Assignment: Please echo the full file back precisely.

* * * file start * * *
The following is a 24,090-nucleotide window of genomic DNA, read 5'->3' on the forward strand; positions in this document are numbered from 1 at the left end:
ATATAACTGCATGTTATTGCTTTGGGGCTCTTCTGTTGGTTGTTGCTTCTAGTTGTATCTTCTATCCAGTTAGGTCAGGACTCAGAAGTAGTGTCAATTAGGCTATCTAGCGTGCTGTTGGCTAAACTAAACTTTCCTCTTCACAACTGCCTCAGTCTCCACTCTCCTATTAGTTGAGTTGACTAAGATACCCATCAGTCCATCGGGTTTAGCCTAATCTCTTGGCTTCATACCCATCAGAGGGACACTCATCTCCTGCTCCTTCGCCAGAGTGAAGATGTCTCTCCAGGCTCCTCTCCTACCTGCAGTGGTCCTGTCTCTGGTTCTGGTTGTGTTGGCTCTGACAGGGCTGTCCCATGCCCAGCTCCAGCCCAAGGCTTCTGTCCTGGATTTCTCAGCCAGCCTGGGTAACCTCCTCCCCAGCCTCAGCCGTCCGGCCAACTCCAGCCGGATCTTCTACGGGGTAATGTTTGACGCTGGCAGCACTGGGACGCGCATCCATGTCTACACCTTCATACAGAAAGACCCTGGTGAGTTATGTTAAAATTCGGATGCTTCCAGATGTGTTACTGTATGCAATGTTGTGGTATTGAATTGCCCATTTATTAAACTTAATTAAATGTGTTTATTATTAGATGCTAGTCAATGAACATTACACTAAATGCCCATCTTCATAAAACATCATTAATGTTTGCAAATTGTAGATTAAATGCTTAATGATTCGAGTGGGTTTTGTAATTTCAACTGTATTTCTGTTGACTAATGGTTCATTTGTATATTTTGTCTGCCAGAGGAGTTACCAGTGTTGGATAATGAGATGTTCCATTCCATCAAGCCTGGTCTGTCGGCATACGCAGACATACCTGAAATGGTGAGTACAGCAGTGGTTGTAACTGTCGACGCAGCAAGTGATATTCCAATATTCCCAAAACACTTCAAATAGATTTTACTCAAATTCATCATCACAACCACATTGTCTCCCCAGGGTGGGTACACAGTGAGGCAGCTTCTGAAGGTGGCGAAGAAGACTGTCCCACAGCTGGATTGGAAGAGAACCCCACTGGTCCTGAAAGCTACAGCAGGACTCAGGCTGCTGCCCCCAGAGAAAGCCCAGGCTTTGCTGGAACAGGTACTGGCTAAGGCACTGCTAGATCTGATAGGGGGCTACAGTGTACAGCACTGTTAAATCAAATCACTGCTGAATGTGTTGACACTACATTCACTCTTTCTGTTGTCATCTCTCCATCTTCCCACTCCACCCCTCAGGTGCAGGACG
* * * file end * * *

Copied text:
The following is a 24,090-nucleotide window of genomic DNA, read 5'->3' on the forward strand; positions in this document are numbered from 1 at the left end:
ATATAACTGCATGTTATTGCTTTGGGGCTCTTCTGTTGGTTGTTGCTTCTAGTTGTATCTTCTATCCAGTTAGGTCAGGACTCAGAAGTAGTGTCAATTAGGCTATCTAGCGTGCTGTTGGCTAAACTAAACTTTCCTCTTCACAACTGCCTCAGTCTCCACTCTCCTATTAGTTGAGTTGACTAAGATACCCATCAGTCCATCGGGTTTAGCCTAATCTCTTGGCTTCATACCCATCAGAGGGACACTCATCTCCTGCTCCTTCGCCAGAGTGAAGATGTCTCTCCAGGCTCCTCTCCTACCTGCAGTGGTCCTGTCTCTGGTTCTGGTTGTGTTGGCTCTGACAGGGCTGTCCCATGCCCAGCTCCAGCCCAAGGCTTCTGTCCTGGATTTCTCAGCCAGCCTGGGTAACCTCCTCCCCAGCCTCAGCCGTCCGGCCAACTCCAGCCGGATCTTCTACGGGGTAATGTTTGACGCTGGCAGCACTGGGACGCGCATCCATGTCTACACCTTCATACAGAAAGACCCTGGTGAGTTATGTTAAAATTCGGATGCTTCCAGATGTGTTACTGTATGCAATGTTGTGGTATTGAATTGCCCATTTATTAAACTTAATTAAATGTGTTTATTATTAGATGCTAGTCAATGAACATTACACTAAATGCCCATCTTCATAAAACATCATTAATGTTTGCAAATTGTAGATTAAATGCTTAATGATTCGAGTGGGTTTTGTAATTTCAACTGTATTTCTGTTGACTAATGGTTCATTTGTATATTTTGTCTGCCAGAGGAGTTACCAGTGTTGGATAATGAGATGTTCCATTCCATCAAGCCTGGTCTGTCGGCATACGCAGACATACCTGAAATGGTGAGTACAGCAGTGGTTGTAACTGTCGACGCAGCAAGTGATATTCCAATATTCCCAAAACACTTCAAATAGATTTTACTCAAATTCATCATCACAACCACATTGTCTCCCCAGGGTGGGTACACAGTGAGGCAGCTTCTGAAGGTGGCGAAGAAGACTGTCCCACAGCTGGATTGGAAGAGAACCCCACTGGTCCTGAAAGCTACAGCAGGACTCAGGCTGCTGCCCCCAGAGAAAGCCCAGGCTTTGCTGGAACAGGTACTGGCTAAGGCACTGCTAGATCTGATAGGGGGCTACAGTGTACAGCACTGTTAAATCAAATCACTGCTGAATGTGTTGACACTACATTCACTCTTTCTGTTGTCATCTCTCCATCTTCCCACTCCACCCCTCAGGTGCAGGACG